Senate Appropriators Pencil In Less Money For Defense Than House Approved

The Senate Appropriations Committee (SAC) tentatively plans to provide almost $63 billion less in its fiscal year 2018 defense appropriations bill than its House counterpart has advanced through its own chamber.

According to the committee’s recent “funding guidance” to its subcommittees, the Senate defense bill would contain $595.2 billion, including $513.1 billion in base funding and $82.1 billion in overseas contingency operations (OCO) funding. By contrast, the House-passed defense bill would provide $658.1 billion, including $584.2 billion in base funding and $73.9 billion for OCO.

Sen. Thad Cochran (R-Miss.), chairman of the Senate Appropriations Committee and defense subcommittee

Sen. Thad Cochran (R-Miss.), chairman of the Senate Appropriations Committee and defense subcommittee

The SAC indicated in a July 20 statement that its subcommittee funding levels could change but that until Congress reaches a FY 2018 budget agreement, it will work with the FY 2017 funding levels to adhere to budget caps mandated by the Budget Control Act of 2011.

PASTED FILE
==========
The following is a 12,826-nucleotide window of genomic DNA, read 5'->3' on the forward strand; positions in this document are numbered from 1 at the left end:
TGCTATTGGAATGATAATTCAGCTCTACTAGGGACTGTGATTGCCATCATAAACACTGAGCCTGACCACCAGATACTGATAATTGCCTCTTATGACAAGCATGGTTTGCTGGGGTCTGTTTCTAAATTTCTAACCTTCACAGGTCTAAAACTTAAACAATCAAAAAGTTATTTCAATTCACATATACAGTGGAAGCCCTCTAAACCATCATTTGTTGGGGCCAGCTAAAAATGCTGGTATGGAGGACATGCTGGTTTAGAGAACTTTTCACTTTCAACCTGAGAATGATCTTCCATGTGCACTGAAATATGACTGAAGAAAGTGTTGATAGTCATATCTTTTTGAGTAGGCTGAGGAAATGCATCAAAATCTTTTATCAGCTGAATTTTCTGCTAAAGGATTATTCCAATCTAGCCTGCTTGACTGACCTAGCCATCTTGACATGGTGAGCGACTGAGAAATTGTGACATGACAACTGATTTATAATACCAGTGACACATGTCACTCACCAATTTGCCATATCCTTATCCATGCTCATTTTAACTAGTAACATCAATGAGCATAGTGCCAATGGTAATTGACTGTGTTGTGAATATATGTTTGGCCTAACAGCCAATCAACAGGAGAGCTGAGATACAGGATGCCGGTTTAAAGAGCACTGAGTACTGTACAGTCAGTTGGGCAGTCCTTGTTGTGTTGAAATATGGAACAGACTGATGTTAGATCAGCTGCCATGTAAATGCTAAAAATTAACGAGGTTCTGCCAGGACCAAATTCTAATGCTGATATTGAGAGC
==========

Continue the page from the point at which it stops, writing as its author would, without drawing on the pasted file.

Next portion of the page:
“Negotiations within Congress and with the president may eventually produce a new budget agreement,” said Sen. Thad Cochran (R-Miss.), the SAC’s chairman. “Until such time, however, it is reasonable that we move forward using FY 2017 funding levels.”

Sen. Patrick Leahy (D-Vt.), the committee’s ranking member, offered an amendment to increase defense and non-defense funding by $54 billion each above the budget caps, but his proposal failed by a 15 to 16 vote.

The SAC has not yet announced when it will mark up its defense bill.

The House bill adds tens of billions of dollars to the Trump administration’s request. It would fund the purchase of 84 Lockheed Martin [LMT] F-35 Joint Strike Fighters, 14 above the request; 11 Navy ships, two more than requested; and 24 Boeing [BA] F/A-18E/F Super Hornets for the Navy, 10 more than requested.

Separately, Sen. John McCain (R-Ariz.), chairman of the Senate Armed Services Committee, confirmed in a statement July 31 that Senate floor consideration of the FY 2018 defense authorization bill will wait until he returns to Washington in September. McCain had hoped to have the Senate take up the bill before the August congressional recess, but he ended up heading home early to undergo treatment for a brain tumor.

McCain's statement also indicated that he plans to offer an amendment aimed at creating a "strategy for success" for U.S. involvement in Afghanistan. "Eight years of a ‘don’t lose’ strategy has cost us lives and treasure in Afghanistan," he said. "Our troops deserve better."

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